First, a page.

Sony PS4 versus the Xbox One: How do they compare?

Sony PS4 versus the Xbox One: How do they compare?

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xbox-one1-640x359 Sony PS4 versus the Xbox One: How do they compare?

On Tuesday, Microsoft revealed to the world its latest gaming system, the Xbox One. While we currently only know a limited amount of information about the PS4 and X-One, that doesn’t stop instant comparisons between the two consoles that will compete for your living room later this year.

It is too early to have a true “Versus” article, as too much is unknown. We can however take a deeper look at the currently known hardware and features to help you better decide which system you believe is right for you.

So let’s jump right in:

The Hardware specs

Honestly, the hardware between the Xbox One and Sony PS4 seem rather comparable, at least based on what we currently know. Both run on 8-core x86 processors, with Sony’s PS4 confirmed to have an AMD Jaguar chip. Both systems also have Blu-ray optical drives.

The PS4 does one-up the Xbox One when it comes to RAM, though. Both have 8GB, but the Playstation 4 equips GDDR5 RAM, as opposed to the X-One’s DDR3. Will this make a noticeable “real world” difference? Maybe, maybe not.

As far as the HDD is concerned, we only know the Xbox One will have 500GB of storage space. No word on the PS4 yet. It’s also worth noting that Xbox One will REQUIRE all your discs to be copied over to the drive. This is nice because you can simply store away the game disc. It’s also annoying because it makes lending and selling games harder (though there will still be a way..).

Motion Control

Both the PS4 and Xbox One make next-gen motion technology a major part of the console experience, they just go about it in very different ways.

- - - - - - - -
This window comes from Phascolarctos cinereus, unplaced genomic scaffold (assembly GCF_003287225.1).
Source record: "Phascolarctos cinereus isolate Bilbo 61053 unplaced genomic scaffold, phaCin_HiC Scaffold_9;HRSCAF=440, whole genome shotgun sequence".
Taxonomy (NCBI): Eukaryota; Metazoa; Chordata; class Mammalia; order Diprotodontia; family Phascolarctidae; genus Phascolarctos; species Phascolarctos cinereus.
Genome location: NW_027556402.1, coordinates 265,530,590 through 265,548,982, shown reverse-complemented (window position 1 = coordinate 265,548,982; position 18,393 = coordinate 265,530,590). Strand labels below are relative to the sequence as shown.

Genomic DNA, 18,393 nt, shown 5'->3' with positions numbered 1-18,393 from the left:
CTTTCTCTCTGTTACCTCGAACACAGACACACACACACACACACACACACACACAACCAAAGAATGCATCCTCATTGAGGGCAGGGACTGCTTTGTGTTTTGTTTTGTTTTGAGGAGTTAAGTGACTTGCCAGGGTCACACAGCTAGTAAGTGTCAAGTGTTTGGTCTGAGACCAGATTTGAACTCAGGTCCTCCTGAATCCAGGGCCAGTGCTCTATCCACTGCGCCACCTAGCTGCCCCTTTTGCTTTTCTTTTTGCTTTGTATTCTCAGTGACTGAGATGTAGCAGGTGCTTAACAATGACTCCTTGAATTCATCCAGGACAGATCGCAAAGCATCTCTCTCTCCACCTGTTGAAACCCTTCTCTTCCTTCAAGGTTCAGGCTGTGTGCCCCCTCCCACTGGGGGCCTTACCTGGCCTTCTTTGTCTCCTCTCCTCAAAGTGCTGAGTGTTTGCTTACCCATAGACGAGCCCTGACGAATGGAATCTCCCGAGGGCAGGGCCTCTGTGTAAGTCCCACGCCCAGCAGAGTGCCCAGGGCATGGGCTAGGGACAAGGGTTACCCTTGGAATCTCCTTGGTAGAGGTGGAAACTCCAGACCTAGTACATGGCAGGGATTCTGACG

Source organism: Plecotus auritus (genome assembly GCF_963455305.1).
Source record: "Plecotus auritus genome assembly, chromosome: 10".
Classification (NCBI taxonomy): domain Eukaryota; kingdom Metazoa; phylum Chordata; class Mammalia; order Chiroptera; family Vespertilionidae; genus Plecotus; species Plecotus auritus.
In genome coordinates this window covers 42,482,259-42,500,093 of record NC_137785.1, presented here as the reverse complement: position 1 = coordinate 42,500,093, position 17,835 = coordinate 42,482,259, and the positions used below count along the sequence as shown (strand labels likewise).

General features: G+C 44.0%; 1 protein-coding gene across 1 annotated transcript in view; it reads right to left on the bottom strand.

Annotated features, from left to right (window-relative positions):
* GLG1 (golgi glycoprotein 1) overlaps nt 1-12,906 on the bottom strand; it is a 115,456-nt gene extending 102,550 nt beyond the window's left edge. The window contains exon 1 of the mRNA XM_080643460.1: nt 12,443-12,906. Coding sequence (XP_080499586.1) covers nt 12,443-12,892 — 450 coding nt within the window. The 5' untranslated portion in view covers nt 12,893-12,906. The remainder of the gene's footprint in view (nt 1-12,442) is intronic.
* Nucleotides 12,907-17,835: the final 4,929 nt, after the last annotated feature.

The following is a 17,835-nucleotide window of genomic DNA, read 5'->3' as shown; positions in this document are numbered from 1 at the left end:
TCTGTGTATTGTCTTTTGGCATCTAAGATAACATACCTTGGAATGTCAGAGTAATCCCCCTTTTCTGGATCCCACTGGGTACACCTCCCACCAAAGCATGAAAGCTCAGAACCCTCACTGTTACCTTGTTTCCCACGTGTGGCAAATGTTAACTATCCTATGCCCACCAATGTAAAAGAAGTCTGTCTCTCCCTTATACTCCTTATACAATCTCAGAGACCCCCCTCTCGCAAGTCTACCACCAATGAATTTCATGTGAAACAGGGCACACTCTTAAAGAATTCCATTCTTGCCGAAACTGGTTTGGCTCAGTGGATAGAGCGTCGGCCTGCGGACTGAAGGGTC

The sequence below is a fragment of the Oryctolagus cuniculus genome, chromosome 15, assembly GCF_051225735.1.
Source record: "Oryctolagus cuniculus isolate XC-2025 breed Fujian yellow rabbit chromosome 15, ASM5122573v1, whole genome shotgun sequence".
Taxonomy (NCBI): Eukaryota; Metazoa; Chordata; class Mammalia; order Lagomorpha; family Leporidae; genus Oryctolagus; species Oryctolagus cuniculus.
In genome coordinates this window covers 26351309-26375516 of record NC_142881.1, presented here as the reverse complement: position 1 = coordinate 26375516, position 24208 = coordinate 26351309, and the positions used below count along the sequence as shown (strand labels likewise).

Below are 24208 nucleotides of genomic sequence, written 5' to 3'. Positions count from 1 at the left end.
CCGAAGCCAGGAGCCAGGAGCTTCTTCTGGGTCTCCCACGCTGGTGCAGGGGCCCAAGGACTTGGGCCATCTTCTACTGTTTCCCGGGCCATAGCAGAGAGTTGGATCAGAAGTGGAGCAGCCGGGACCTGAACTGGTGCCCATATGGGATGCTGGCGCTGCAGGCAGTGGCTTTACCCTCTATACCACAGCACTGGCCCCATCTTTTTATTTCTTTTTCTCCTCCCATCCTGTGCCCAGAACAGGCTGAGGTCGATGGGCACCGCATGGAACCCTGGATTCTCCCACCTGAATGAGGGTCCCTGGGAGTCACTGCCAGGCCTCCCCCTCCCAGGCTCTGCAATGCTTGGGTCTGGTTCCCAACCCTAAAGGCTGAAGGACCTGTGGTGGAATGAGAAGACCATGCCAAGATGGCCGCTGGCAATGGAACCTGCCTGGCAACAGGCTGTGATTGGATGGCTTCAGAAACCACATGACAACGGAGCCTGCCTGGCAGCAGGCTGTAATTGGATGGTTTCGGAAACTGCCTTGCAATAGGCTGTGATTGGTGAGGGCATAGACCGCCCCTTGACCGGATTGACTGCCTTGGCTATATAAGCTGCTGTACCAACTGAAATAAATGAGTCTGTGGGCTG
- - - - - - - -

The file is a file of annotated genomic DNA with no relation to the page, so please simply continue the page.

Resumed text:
For the Xbox One, you get the next-gen Kinect that can recognize heartbeats, tons of different joints and has extremely accurate voice control technology (or so the demo leads us to believe).

As for the PS4? It ships with a new Playstation Eye that will work with the DualShock 4 controller to allow special tracking and motion features.

Which method is better? Honestly, that depends on your own tastes.

The Cloud and Multiplayer

Next-gen game consoles are going to rely on net connectivity more than ever. In fact, Microsoft’s Xbox One REQUIRES a connection to the net. That said, it does have an offline mode for those times when your net is down for whatever reason.

Both systems will also promote features like cloud saving and syncing. This should also mean that it will be easy to pull up your profile and saves on your friend’s game systems.

As for the online experience, Xbox will continue evolving its Xbox Live and plans to boost its servers from 15,000 to 300,000 by the time its next system launches!

Sony also wishes to continue adding abilities to its own online network, though it will likely continue down the “free to use” model, as opposed to Xbox Live’s charge model.

playstation-4-controller-640x426 Sony PS4 versus the Xbox One: How do they compare?

Second Screen Experience